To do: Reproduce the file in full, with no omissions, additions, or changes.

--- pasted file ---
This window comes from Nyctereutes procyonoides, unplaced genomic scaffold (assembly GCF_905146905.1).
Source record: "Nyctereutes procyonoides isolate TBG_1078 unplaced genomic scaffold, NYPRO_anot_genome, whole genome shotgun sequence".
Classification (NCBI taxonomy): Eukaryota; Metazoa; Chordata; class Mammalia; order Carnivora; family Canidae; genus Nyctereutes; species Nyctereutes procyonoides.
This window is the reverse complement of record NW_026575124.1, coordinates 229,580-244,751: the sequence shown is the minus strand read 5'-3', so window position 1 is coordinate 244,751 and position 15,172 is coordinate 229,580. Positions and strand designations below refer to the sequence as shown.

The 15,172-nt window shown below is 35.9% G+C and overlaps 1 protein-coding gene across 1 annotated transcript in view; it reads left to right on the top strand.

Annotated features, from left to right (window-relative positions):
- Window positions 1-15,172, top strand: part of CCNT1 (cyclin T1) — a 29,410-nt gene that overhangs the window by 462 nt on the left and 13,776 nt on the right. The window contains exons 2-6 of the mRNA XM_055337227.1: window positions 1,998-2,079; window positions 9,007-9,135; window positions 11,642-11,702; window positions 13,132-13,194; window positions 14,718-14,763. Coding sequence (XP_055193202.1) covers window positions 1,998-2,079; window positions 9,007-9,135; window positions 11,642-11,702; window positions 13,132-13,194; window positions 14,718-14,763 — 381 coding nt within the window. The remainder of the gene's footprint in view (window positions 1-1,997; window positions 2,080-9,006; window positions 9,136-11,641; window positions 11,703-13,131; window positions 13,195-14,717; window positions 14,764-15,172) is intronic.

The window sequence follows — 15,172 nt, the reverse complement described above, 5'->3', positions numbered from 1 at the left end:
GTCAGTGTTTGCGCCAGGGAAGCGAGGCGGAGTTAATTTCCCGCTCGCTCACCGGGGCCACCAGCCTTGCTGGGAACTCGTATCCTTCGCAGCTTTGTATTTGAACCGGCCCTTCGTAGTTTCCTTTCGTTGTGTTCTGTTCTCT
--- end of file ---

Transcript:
This window comes from Nyctereutes procyonoides, unplaced genomic scaffold (assembly GCF_905146905.1).
Source record: "Nyctereutes procyonoides isolate TBG_1078 unplaced genomic scaffold, NYPRO_anot_genome, whole genome shotgun sequence".
Classification (NCBI taxonomy): Eukaryota; Metazoa; Chordata; class Mammalia; order Carnivora; family Canidae; genus Nyctereutes; species Nyctereutes procyonoides.
This window is the reverse complement of record NW_026575124.1, coordinates 229,580-244,751: the sequence shown is the minus strand read 5'-3', so window position 1 is coordinate 244,751 and position 15,172 is coordinate 229,580. Positions and strand designations below refer to the sequence as shown.

The 15,172-nt window shown below is 35.9% G+C and overlaps 1 protein-coding gene across 1 annotated transcript in view; it reads left to right on the top strand.

Annotated features, from left to right (window-relative positions):
- Window positions 1-15,172, top strand: part of CCNT1 (cyclin T1) — a 29,410-nt gene that overhangs the window by 462 nt on the left and 13,776 nt on the right. The window contains exons 2-6 of the mRNA XM_055337227.1: window positions 1,998-2,079; window positions 9,007-9,135; window positions 11,642-11,702; window positions 13,132-13,194; window positions 14,718-14,763. Coding sequence (XP_055193202.1) covers window positions 1,998-2,079; window positions 9,007-9,135; window positions 11,642-11,702; window positions 13,132-13,194; window positions 14,718-14,763 — 381 coding nt within the window. The remainder of the gene's footprint in view (window positions 1-1,997; window positions 2,080-9,006; window positions 9,136-11,641; window positions 11,703-13,131; window positions 13,195-14,717; window positions 14,764-15,172) is intronic.

The window sequence follows — 15,172 nt, the reverse complement described above, 5'->3', positions numbered from 1 at the left end:
GTCAGTGTTTGCGCCAGGGAAGCGAGGCGGAGTTAATTTCCCGCTCGCTCACCGGGGCCACCAGCCTTGCTGGGAACTCGTATCCTTCGCAGCTTTGTATTTGAACCGGCCCTTCGTAGTTTCCTTTCGTTGTGTTCTGTTCTCT